Keep farm mower and pruning equipment running: what parts to monitor before breakdown occurs

In a press release on March 21st, 2021 the US Census Bureau deemed “National Agriculture Week” the 21st-27th & National Agriculture Day on the 23rd. We are celebrating farmers by posting loss prevention blogs all week.

General-purpose mowers, whether power take-off or self-propelled, are typically used for cutting and maintaining landscaped areas and general farm grounds. Almost all equipment with moving parts presents possible pinch points and other hazards. Care must be taken to prevent potential severe injury to fingers, hands, and other body parts. Similarly, loose clothing or gloves can get caught and pull body parts into moving machine parts. Rotary cutters and mowers also can throw objects with their high-speed blades like stones, rocks, and debris hundreds of feet at a high velocity.

Cutting blades, spindles, and wheel axle failure

Due to the heavy shock loading stresses applied to the cutting blades and drive train, the cutting blades and drives should be frequently inspected. The cutter spindle and wheel axle can use considerable amounts of grease in just a few hours of operation. To help prevent early wear and potential failure of the spindle and axle, make sure the cutter wheel is greased prior to each use. Surface dirt and rust can hide more serious deterioration. All surfaces of this equipment should be periodically cleaned and inspected for damage or deterioration. happens, replace the seal. If oil needs to be added, use only the grade specified by the manufacturer. Wheel spindles and bearings require proper lubrication to prevent severe wear and eventual failure. Spindle and bearing grease should be inspected and maintained at proper levels prior to each use.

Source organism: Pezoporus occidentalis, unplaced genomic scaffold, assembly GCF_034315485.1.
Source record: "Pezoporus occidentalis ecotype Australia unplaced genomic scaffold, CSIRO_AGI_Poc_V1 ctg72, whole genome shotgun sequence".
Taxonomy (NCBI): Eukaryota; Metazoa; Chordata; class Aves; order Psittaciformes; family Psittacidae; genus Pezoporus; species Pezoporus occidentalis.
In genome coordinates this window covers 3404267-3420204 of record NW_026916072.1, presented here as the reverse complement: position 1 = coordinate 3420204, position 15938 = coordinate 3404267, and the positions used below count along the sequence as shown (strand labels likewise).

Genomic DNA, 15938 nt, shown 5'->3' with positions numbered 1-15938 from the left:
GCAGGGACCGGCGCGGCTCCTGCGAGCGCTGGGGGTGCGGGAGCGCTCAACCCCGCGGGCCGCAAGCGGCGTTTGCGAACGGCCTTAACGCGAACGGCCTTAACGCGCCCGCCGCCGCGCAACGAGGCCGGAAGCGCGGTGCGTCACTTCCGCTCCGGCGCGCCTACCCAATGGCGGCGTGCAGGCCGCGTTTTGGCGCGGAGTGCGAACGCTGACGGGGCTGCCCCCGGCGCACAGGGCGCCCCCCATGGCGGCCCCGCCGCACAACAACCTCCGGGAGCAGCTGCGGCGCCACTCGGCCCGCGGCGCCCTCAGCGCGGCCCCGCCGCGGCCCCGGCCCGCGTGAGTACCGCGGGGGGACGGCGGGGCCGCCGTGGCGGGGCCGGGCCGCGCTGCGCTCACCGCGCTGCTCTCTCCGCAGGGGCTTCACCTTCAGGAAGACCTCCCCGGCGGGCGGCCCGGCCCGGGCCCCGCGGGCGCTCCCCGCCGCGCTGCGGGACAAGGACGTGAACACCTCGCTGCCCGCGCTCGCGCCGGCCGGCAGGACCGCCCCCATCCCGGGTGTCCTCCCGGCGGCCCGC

The most common mechanical failure: cutter mechanism and drive train

Though the engine/main power source is critical for operation, the most common mechanical failure for this type of equipment is in the cutter mechanism and its drive train. In routine operation, repeated shock loading places severe strain on the bearings and spindles for the cutting mechanisms. Shock loading should be minimized where possible. The lubrication grease for the bearings and spindles should be checked prior to each use.

Most failures are progressive and can result in a sudden and catastrophic failure. Early detection of problems is essential in preventing failures. Routine inspection of all moving parts and bearing supports can result in early detection of mechanical problems and can allow for a scheduled repair prior to catastrophic failure. To help prevent gearbox wear and potential early failure, check the oil level in the gearbox prior to each use. The shaft seal at the bottom of the gearbox is likely to leak. If this happens, replace the seal. If oil needs to be added, use only the grade specified by the manufacturer.

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© 2021 The Hartford Steam Boiler Inspection and Insurance Company. All rights reserved. This article is for informational purposes only and is not intended to convey or constitute legal advice. HSB makes no warranties or representations as to the accuracy or completeness of the content herein. Under no circumstances shall HSB or any party involved in creating or delivering this article be liable to you for any loss or damage that results from the use of the information contained herein. Except as otherwise expressly permitted by HSB in writing, no portion of this article may be reproduced, copied, or distributed in any way. This article does not modify or invalidate any of the provisions, exclusions, terms or conditions of the applicable policy and endorsements. For specific terms and conditions, please refer to the applicable endorsement form.

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